This incredible charity uses horses to bring people happiness
In recent years, attitudes towards health and wellness have changed. New avenues of treatment and therapy have been explored, especially for chronic conditions and emotional struggles - some with exceptional success.
And one of those is equine therapy.
Equine therapy employs the use of horses to bring happiness and improved health to people who would benefit from the emotional connection that these wonderful animals offer.
"Horses have a very social nature: they are herd animals and, like many prey animals, have a heightened sense of awareness of the rest of their herd," explains Project CELT, a charity based at the Clwyd Special Riding Centre that pairs people in need with a four-legged friend.
As they explain:
"Horses interact with herd members in an honest and congruent manner, responding to the slightest change in emotion, energy levels, behaviour, focus or intention and will then reflect this information back to us. They live entirely in the present, or for a better phrase, 'in the moment' and offer us forgiveness, patience and another chance when we get things wrong."
Beth Lewis is just one person who has benefitted from the wonderful horses (and people!) at CELT.
"Before I came here I had depression – quite serious depression," explained the 27-year-old, who was born with a serious craniofacial condition. "I was a very nervous person and wouldn’t speak to anybody. I became quite distant from the world. I didn’t deal with my disability very well."
She continued: "As a child I was giggly and happy – I lived life. But in my late teens I was struggling with the way I looked and all the operations that I was having. It was really hard for me and my parents." She became shy and introverted, and did not really speak to anyone outside her immediate social circle.
Beth actually had some experience with horse riding, as she had participated in the activity as a child. Unfortunately, a fall had left her feeling anxious about getting back in the saddle for years afterwards - but CELT had just the thing to help with that.
Thanks to the charity, she now lives on site and volunteers with other riders and horses, and has progressed in her riding abilities so much that she was able to compete in the RDA championships (riding for the disabled association) last year. And, at the same time, she's seen a huge development in her confidence and positive attitude. This is such a significant change to where she was in her life before, and she wouldn't have been able to do it without the love and support of CELT.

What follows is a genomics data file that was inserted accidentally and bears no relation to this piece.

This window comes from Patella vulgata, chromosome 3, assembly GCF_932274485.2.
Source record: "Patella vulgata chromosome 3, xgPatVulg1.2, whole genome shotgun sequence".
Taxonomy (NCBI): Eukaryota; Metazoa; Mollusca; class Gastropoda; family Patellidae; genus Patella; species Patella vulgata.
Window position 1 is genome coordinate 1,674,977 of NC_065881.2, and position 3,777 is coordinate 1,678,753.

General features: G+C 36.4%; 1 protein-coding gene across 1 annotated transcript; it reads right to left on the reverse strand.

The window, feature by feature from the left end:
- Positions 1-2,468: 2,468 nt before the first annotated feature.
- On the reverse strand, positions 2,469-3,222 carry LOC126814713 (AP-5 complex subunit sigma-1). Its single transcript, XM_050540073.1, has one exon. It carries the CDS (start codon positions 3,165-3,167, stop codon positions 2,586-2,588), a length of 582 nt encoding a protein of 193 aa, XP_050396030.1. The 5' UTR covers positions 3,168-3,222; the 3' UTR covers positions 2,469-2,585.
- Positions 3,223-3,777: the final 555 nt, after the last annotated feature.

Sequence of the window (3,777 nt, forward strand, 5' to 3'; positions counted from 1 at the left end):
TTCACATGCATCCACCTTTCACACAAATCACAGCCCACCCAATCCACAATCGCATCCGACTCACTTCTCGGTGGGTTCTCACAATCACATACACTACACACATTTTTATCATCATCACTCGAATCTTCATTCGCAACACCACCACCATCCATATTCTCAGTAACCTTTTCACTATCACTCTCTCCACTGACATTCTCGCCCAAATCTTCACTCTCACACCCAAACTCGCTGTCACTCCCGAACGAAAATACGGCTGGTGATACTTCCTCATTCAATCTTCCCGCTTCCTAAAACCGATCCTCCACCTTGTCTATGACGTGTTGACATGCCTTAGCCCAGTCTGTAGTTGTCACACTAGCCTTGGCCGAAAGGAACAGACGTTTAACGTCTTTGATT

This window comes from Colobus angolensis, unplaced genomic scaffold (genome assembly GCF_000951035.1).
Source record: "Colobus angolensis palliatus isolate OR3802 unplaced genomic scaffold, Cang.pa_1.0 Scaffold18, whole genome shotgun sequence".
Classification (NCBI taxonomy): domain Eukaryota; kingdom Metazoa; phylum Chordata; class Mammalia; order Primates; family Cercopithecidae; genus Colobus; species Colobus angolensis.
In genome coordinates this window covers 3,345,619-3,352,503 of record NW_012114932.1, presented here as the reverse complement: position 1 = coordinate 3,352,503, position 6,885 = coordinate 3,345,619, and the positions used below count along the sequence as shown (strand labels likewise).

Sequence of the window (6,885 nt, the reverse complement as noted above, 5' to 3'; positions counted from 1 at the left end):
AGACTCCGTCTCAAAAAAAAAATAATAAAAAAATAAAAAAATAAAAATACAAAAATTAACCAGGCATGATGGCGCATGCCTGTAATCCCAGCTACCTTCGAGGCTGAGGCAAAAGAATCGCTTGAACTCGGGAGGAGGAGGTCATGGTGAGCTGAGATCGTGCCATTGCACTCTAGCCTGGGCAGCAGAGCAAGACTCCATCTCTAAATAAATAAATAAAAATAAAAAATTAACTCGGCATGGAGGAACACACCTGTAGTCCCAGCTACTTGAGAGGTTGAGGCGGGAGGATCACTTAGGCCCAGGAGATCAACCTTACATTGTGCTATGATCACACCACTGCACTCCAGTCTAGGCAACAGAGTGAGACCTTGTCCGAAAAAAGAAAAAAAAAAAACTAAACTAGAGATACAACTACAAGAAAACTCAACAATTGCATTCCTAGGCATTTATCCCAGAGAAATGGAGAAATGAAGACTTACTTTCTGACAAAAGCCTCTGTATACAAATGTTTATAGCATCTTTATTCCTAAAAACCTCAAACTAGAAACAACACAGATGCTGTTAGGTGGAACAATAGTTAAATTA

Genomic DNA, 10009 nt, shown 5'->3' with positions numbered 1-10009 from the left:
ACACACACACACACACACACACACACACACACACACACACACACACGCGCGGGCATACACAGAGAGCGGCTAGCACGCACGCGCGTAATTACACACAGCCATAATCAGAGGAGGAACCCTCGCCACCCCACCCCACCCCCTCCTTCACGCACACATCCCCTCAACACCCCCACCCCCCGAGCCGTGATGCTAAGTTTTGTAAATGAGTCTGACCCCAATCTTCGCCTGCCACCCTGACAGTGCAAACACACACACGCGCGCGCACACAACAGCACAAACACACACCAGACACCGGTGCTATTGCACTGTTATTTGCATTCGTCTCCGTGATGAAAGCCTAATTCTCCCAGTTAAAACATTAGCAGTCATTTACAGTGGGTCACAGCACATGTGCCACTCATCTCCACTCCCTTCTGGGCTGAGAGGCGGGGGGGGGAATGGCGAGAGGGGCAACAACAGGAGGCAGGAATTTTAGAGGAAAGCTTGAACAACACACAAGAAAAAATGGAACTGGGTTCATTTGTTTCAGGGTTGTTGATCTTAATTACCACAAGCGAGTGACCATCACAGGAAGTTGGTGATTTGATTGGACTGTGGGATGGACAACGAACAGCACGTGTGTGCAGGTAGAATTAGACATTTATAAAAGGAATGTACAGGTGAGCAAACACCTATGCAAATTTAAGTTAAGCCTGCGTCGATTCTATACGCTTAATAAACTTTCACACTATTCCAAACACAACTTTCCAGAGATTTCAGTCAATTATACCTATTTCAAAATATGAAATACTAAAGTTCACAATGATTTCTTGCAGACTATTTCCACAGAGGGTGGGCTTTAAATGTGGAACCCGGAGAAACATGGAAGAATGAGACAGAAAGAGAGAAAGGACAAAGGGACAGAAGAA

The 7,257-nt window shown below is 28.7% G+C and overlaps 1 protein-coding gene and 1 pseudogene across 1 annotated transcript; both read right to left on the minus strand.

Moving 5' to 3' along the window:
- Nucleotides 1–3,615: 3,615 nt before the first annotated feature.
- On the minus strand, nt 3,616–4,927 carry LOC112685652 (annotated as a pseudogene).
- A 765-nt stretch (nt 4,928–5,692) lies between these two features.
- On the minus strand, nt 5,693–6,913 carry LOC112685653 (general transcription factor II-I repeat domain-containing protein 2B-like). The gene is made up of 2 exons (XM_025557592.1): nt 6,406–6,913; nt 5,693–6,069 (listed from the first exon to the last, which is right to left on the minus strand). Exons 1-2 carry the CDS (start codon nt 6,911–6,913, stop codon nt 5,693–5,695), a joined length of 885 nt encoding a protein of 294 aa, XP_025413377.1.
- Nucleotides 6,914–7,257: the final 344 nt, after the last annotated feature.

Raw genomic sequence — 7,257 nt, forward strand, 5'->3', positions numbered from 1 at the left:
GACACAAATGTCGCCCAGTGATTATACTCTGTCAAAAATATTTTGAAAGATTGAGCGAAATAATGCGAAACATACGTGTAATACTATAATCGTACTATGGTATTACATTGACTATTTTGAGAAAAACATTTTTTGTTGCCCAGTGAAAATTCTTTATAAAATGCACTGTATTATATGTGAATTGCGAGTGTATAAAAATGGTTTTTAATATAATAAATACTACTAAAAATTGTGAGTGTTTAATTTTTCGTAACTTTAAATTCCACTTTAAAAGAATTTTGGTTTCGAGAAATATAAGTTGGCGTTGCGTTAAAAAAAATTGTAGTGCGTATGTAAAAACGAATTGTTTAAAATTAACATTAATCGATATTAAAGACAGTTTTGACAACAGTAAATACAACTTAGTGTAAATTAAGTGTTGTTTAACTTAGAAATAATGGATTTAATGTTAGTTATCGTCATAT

Here is Beth, talking about her experience in her own words:
As well as the Centre’s 26 horses, Project CELT has a mechanical horse available to riders. As well as helping people like Beth, who need to regain their confidence before riding again, the equipment also helps to train new riders, or provide a safe environment to those who might otherwise be at risk if they started with the real deal.
Equine manager Pam Jones says blind army veterans and children with severe learning disabilities are just two of the groups that have benefitted from using the mechanical horse. As well as its therapeutic value – "it helps with muscle tone and core stability" – the simple act of getting into the saddle can boost a person’s confidence and lift their spirits.
"For a wheelchair user, for example, the horse can be their legs," said Pam. "On a horse they get to make eye contact or look down after years of looking up."
A lot of hard work and dedication goes into CELT, but it does not go unnoticed by the many people who enjoy its services.
"Riding gives me a purpose and lets me thrive," Beth said. "It makes me come alive in so many ways. If I’m having a bad day and I’m grumpy, I go up to the stables and give Mouse [her favourite horse] a cuddle. It just changes me."
CELT recently received funding from the National Lottery Fund, which allowed them to develop a new learning and therapy room, barn and round pen. With continued support like this, they can go on to help many more people like Beth.
Sponsored article in association with The National Lottery Good Causes